Many years ago, I was friends with a guy. There was no acrimonious breakup; we simply drifted apart. But he is needy, so I consciously ignored his attempts to get in touch over the years. Lately, he has renewed his efforts to reach me. I send his calls straight to voice mail. But that doesn’t stop him from trying several times in a row or leaving long (occasionally mean) messages. He is clearly living in the past and not taking the hint that I don’t want to speak with him. How do I get rid of him without changing my number?
“Lindsay? Lindsay? Lindsay?”
See? The easiest way to stop people from calling our names repeatedly is to answer them — once. In this case, add: “I understand that you are trying to reach me, but I’m not interested in renewing our friendship. Please stop calling.”
It would be wonderful if our species had evolved to let us read each other’s minds. (Think of all the painful talks we could avoid!) But it didn’t. Worse, many of us are strangely optimistic and occasionally pushy. This fellow may rationalize his repeated calling by telling himself that you’re not getting his messages. Some people simply need to be told.
You have no obligation to tell him, of course. But out of respect for your onetime friendship (and from a purely pragmatic angle), why not pick up the phone? You can probably put an end to these calls in 30 seconds. Otherwise, there’s no telling how long the standoff between your hints and his dialing finger may persist.
Waste of Energy
A hedge fund manager from New York City tore down a home in our small private association and built one worth three times what the rest of our houses are worth. He only uses it on weekends. But he lets his porch and driveway lights burn through the night, whether or not he is there. This is hard to ignore because it’s such a waste of energy and makes it impossible to get a good night’s sleep. When he moved in, I asked him politely to turn them off. He didn’t. Last week, I emailed the same request. No response. What else can I do?
Buy drapes. Unless your association has a rule banning outdoor lights, it is hard to imagine your third request being the charm. This fellow does not seem disposed to be a kindly neighbor (or live in darkness). Sadly, those are his prerogatives.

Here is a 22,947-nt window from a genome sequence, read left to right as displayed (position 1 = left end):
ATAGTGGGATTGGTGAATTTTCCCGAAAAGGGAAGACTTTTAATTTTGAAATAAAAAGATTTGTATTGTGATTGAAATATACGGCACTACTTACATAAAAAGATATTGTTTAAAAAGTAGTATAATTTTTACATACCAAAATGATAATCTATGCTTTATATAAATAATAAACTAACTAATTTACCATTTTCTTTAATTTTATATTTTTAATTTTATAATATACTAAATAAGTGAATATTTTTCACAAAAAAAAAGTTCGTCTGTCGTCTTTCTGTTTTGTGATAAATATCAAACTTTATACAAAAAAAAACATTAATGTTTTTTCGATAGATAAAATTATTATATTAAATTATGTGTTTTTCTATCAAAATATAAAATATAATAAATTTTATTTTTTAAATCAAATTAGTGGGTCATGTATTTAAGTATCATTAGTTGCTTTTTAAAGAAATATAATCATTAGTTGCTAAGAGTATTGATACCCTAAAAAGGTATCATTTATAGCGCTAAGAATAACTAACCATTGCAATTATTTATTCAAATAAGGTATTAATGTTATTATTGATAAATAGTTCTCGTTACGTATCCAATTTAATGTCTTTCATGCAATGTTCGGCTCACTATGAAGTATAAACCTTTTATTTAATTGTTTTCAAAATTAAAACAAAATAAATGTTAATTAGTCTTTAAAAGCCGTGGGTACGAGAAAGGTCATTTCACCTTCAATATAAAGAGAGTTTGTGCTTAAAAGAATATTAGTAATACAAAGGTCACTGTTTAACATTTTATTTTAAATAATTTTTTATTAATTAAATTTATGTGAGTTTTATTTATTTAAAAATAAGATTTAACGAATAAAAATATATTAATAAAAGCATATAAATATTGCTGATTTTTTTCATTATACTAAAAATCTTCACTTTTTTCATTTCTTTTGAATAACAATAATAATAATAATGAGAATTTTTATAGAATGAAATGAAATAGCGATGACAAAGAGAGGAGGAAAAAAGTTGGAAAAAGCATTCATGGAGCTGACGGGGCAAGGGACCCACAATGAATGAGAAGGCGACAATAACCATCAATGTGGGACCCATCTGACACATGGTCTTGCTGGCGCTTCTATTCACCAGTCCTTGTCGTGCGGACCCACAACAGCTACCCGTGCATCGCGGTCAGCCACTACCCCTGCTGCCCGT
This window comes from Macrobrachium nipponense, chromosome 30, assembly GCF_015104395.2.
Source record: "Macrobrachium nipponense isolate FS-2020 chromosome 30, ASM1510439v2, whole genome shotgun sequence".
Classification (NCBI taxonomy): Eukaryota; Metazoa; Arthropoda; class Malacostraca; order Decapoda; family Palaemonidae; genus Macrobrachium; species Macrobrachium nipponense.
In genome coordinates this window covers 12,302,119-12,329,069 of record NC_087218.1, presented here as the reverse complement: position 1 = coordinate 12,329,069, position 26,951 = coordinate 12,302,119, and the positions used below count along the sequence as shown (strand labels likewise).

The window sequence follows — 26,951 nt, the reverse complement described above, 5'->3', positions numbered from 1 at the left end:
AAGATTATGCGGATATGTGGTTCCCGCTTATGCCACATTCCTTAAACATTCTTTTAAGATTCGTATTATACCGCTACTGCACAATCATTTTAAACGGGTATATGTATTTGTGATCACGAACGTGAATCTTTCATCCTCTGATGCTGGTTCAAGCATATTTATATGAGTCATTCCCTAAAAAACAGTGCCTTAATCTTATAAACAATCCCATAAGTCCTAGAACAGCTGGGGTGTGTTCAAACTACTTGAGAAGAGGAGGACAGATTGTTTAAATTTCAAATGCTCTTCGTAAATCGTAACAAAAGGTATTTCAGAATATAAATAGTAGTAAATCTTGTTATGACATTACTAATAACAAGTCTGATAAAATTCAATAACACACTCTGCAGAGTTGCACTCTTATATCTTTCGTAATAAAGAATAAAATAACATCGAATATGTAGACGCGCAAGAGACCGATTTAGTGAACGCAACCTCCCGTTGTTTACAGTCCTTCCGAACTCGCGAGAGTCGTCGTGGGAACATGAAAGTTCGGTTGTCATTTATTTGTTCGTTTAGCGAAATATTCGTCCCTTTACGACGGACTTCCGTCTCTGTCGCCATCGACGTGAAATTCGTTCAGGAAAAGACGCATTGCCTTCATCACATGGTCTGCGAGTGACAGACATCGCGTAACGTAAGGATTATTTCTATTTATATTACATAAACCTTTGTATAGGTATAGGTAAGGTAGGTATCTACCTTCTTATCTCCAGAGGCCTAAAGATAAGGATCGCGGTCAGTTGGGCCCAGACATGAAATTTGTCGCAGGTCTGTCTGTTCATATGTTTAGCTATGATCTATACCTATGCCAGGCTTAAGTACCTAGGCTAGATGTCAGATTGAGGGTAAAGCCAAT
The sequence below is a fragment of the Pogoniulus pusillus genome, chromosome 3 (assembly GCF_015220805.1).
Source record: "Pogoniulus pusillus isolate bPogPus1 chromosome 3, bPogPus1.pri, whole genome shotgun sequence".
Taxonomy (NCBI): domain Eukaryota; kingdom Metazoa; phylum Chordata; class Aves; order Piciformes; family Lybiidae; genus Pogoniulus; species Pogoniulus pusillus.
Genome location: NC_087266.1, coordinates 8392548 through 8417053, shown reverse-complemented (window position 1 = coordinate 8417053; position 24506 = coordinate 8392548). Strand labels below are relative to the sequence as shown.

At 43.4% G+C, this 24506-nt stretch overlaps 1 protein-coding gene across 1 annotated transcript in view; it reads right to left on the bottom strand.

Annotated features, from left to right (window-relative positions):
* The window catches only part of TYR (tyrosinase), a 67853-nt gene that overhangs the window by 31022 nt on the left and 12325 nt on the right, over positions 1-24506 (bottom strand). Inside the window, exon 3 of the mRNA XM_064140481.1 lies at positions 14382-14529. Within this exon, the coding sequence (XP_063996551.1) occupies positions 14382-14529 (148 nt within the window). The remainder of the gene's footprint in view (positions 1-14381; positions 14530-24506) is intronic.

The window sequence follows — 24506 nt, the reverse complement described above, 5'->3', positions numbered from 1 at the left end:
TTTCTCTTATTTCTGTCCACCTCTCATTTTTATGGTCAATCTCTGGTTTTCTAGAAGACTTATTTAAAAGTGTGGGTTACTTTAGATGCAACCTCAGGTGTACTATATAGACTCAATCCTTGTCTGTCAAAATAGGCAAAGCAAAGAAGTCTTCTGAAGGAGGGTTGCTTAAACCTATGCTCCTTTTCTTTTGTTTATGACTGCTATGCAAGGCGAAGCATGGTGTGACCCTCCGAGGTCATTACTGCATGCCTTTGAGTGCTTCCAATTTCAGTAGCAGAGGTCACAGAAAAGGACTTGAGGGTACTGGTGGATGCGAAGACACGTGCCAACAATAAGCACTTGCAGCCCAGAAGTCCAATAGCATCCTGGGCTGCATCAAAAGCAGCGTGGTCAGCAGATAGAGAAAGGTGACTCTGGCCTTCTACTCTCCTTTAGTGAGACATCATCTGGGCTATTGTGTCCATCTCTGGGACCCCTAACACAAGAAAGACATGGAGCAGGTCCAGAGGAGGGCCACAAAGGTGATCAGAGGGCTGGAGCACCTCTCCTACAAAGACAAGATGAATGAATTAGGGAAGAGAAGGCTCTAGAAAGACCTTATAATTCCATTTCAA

A side note for you: Avoid gilding the lily. I get your annoyance at being brushed off. (We’d all feel it.) But you’ve piled on so many (coded) digs about your neighbor that I almost started feeling sorry for him. There’s no crime in being rich or building a fancy weekend home. Even with the small electrical waste, his new house is probably tighter and more energy-efficient than an old one. And blackout shades would eliminate your sleeping problem. When lodging complaints, leave the kitchen sink in the kitchen.
My boyfriend of six years has two sons: one in college and a recent graduate who lives at home. He’s had sole custody since his divorce and paid for their educations. But in all the time I’ve known them, they have never gotten their father a single gift. My boyfriend says he doesn’t want them spending money on him, but the situation breaks my heart. I don’t have a close relationship with the boys, but it’s cordial for the most part. Would it be out of line for me to suggest a gift or offer to contribute to one? I don’t want to meddle.
Funny, it sounds as if you want to meddle. But then, who doesn’t? And I concur: It seems chilly for kids to skip gifts entirely. (Are you sure they haven’t slid a single presidential biography-slash-doorstop his way?) Here’s my worry: Your “cordial for the most part” relationship doesn’t position you well to assign chores or pay for gifts. Still, it wouldn’t be crazy to ask, when Papa’s next birthday rolls around, if they’ve thought about a present. (But remember: The most loving gestures rarely involve gift wrap. Father and sons may be just fine.)
My husband and I received a gift card to a very expensive restaurant as a wedding gift. But the card didn’t note the amount of the gift. My husband thinks it would be appropriate to ask the restaurant, in advance, how much money is on the card. But I think that would be in poor taste. You?
Never be shy to ask about money during financial transactions. This restaurant is feeding you only because you are paying it to. Here, it seems merely sensible to ask how much foie gras you have coming before the tab shifts to your dime. But I get your reluctance, too. Some swanky shops and restaurants deploy a sniffy “if you have to ask, you can’t afford it” attitude. But that’s just snobbishness, nothing to do with good taste. Don’t be intimidated. Ask away.